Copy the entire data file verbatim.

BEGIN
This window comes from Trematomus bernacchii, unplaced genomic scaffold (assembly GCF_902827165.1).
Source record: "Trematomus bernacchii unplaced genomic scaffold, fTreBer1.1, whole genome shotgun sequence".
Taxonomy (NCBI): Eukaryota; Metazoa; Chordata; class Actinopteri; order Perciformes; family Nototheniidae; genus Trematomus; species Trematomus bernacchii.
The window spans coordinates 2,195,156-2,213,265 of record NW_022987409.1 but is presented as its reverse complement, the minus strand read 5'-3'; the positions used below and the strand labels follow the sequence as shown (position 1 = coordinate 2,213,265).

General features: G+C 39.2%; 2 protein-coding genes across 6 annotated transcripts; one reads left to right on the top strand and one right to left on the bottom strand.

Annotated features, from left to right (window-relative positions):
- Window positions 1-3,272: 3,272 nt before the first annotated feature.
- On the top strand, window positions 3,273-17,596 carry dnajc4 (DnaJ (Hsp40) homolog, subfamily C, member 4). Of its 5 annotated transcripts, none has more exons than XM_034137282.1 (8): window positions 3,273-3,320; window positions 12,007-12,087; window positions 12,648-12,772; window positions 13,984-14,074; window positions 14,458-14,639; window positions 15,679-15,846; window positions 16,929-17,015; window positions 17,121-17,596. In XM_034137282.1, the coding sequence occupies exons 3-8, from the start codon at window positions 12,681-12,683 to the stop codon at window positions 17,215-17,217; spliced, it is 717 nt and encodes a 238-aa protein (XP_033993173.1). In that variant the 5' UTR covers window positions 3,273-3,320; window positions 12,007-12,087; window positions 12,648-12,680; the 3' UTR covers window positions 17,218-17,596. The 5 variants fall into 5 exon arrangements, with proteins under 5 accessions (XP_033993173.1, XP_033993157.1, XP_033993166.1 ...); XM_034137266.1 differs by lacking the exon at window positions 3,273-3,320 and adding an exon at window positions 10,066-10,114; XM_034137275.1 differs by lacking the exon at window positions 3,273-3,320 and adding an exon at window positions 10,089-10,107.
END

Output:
This window comes from Trematomus bernacchii, unplaced genomic scaffold (assembly GCF_902827165.1).
Source record: "Trematomus bernacchii unplaced genomic scaffold, fTreBer1.1, whole genome shotgun sequence".
Taxonomy (NCBI): Eukaryota; Metazoa; Chordata; class Actinopteri; order Perciformes; family Nototheniidae; genus Trematomus; species Trematomus bernacchii.
The window spans coordinates 2,195,156-2,213,265 of record NW_022987409.1 but is presented as its reverse complement, the minus strand read 5'-3'; the positions used below and the strand labels follow the sequence as shown (position 1 = coordinate 2,213,265).

General features: G+C 39.2%; 2 protein-coding genes across 6 annotated transcripts; one reads left to right on the top strand and one right to left on the bottom strand.

Annotated features, from left to right (window-relative positions):
- Window positions 1-3,272: 3,272 nt before the first annotated feature.
- On the top strand, window positions 3,273-17,596 carry dnajc4 (DnaJ (Hsp40) homolog, subfamily C, member 4). Of its 5 annotated transcripts, none has more exons than XM_034137282.1 (8): window positions 3,273-3,320; window positions 12,007-12,087; window positions 12,648-12,772; window positions 13,984-14,074; window positions 14,458-14,639; window positions 15,679-15,846; window positions 16,929-17,015; window positions 17,121-17,596. In XM_034137282.1, the coding sequence occupies exons 3-8, from the start codon at window positions 12,681-12,683 to the stop codon at window positions 17,215-17,217; spliced, it is 717 nt and encodes a 238-aa protein (XP_033993173.1). In that variant the 5' UTR covers window positions 3,273-3,320; window positions 12,007-12,087; window positions 12,648-12,680; the 3' UTR covers window positions 17,218-17,596. The 5 variants fall into 5 exon arrangements, with proteins under 5 accessions (XP_033993173.1, XP_033993157.1, XP_033993166.1 ...); XM_034137266.1 differs by lacking the exon at window positions 3,273-3,320 and adding an exon at window positions 10,066-10,114; XM_034137275.1 differs by lacking the exon at window positions 3,273-3,320 and adding an exon at window positions 10,089-10,107.